When students head to college, they prepare for friends, classes and now, sexual assault.
“The university begins educating students on this topic and directing them to university resources…even before students arrive on campus as freshmen,” said Suzanne Clavet, director of news and media at William & Mary.
In recent years, the discussion has become more prevalent on college campuses as new data comes out about the frequency and issues with sexual assault reporting.
According to Campus Climate Survey Validation Study Final Technical Report, one in five women experience a form of sexual violence on a college campus.
Sexual misconduct is an umbrella term that can be broken down, by William & Mary, into the categories of relationship violence, sexual exploitation, sexual assault, non-consensual sexual intercourse, fondling and stalking.
In 2017, the college conducted a study of 2,672 students and found that approximately 64 percent of respondents reported being a victim of at least one type of sexual misconduct. Data also showed the number of reports has increased significantly from 43 in 2015 to 140 reports in 2017.
In the study, it states the term “reports” is used to include all types of reports, including third party reports, reports with no identifying information and reports from individuals not associated with the college.
The study notes the reasons for the increase in reports could be many factors, from increased awareness to reducing social stigma in reporting.
But of those reports, 59 percent were deemed “non actionable.” This means investigators were unable to take steps to proceed.
Clavet said that could be because the report does not have enough information, there might be no action wanted from the reporting party or the college does not have jurisdiction because it involves an individual not affiliated with the school.
Liz Cascone, director of The Haven, a confidential resource center for those impacted by sexual violence, said there could be a number of reasons individuals might report something without the intention of going through a full investigation.
“Proceeding with an investigation means that you have to participate in telling your story and what you experienced,” she said. “It can be traumatizing for many students and they don’t know what the outcome is going to be. There’s no guarantee of a desired outcome that someone is going to be held accountable.”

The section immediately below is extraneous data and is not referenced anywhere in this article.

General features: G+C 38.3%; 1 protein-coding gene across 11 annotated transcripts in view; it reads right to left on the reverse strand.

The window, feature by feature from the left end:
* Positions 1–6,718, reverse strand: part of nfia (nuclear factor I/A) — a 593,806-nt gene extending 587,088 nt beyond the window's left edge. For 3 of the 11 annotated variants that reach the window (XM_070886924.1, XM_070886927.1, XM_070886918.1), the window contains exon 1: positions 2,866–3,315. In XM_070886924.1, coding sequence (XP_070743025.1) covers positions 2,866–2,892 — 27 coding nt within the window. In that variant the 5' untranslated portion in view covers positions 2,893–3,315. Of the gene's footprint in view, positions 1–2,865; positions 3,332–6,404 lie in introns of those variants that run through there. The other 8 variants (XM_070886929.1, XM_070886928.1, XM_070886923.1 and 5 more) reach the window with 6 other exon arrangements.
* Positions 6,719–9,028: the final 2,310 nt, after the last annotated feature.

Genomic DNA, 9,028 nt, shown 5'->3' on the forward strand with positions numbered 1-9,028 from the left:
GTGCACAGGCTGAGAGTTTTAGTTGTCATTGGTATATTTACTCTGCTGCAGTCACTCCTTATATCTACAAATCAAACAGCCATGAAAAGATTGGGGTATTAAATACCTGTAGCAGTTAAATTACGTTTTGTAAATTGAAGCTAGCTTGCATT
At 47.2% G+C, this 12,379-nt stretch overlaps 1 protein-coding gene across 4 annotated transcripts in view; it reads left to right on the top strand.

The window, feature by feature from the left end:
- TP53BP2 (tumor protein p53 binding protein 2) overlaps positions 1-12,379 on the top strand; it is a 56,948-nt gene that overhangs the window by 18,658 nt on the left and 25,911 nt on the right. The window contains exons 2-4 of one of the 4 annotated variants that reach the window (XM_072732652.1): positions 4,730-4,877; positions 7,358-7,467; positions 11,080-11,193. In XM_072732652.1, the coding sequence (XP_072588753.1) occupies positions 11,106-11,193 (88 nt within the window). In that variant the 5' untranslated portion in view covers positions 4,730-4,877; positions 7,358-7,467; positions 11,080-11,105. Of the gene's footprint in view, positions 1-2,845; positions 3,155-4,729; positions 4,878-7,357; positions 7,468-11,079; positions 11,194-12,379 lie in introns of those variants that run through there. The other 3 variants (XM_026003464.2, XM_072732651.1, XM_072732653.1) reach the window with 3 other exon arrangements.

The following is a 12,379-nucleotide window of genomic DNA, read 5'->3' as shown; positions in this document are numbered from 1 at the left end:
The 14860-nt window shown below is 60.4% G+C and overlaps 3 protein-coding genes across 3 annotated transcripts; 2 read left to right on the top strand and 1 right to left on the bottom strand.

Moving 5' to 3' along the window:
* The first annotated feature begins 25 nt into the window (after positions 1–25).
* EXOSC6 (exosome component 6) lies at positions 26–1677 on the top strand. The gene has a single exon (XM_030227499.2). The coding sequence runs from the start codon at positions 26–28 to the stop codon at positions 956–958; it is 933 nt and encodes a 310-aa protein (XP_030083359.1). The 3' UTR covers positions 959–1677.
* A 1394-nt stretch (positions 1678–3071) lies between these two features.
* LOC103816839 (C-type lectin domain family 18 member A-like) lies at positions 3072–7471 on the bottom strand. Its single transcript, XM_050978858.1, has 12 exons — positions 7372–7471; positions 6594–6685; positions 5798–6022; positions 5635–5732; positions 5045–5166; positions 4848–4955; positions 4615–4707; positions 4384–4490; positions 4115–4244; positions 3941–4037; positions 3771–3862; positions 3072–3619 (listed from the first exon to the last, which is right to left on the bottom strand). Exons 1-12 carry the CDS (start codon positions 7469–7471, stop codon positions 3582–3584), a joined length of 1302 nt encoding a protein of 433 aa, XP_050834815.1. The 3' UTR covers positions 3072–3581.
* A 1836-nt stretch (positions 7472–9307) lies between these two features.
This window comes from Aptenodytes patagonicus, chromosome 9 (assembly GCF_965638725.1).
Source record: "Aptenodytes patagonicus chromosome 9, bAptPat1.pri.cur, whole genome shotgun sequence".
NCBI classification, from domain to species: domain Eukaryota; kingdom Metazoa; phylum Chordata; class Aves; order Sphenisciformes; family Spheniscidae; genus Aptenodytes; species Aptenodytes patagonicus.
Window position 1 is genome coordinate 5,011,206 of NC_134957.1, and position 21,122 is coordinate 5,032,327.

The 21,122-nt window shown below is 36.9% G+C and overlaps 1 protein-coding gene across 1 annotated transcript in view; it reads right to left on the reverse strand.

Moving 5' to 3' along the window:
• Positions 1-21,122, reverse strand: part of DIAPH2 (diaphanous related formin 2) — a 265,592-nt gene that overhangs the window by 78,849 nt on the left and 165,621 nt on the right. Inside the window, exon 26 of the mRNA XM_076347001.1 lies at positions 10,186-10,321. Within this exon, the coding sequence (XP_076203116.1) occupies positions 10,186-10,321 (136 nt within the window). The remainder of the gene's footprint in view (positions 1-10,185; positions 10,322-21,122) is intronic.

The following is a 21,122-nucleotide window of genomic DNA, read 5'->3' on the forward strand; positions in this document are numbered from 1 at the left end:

In 2014, the U.S. Department of Education’s Office of Civil Rights opened an investigation on William & Mary’s conduct after a complaint was filed in 2013 in regards to a specific incident, Clavet said. The investigation was resolved in the spring of 2018 — OCR found William & Mary did not violate the law.
Since then, there are two other open investigation cases from OCR. One in regards to discrimination against a respondent in 2016 and another in regards to the handling of a 2015 investigation. Both cases remain open but Clavet said the college has provided the OCR with all requested documents and information.
Since the first investigation, Clavet said the school has made a number of efforts to improve its process, including the creation of The Haven and additional training for staff and faculty on mandatory and confidential reporting responsibilities.
“We understand it takes tremendous courage for anyone to come forward and report any sexual misconduct, especially sexual violence,” Clavet said.
That’s a topic that has started to become a part of everyday life for students at colleges as their friends and classmates learn to reach out and find support.
It was revealed in William & Mary’s study that members of Greek Life, non-heterosexual students and women had higher rates of sexual misconduct and that on average, a student personally knows three victims of sexual assault.
With those higher rates, Cascone said that means students are hopefully learning more about reporting and recognizing when they’ve been violated. She said the first step to preventing it from happening is educating the students.
“One individual experiencing sexual misconduct on our campus in any form is too many,” Clavet said. “The only acceptable rate is zero.”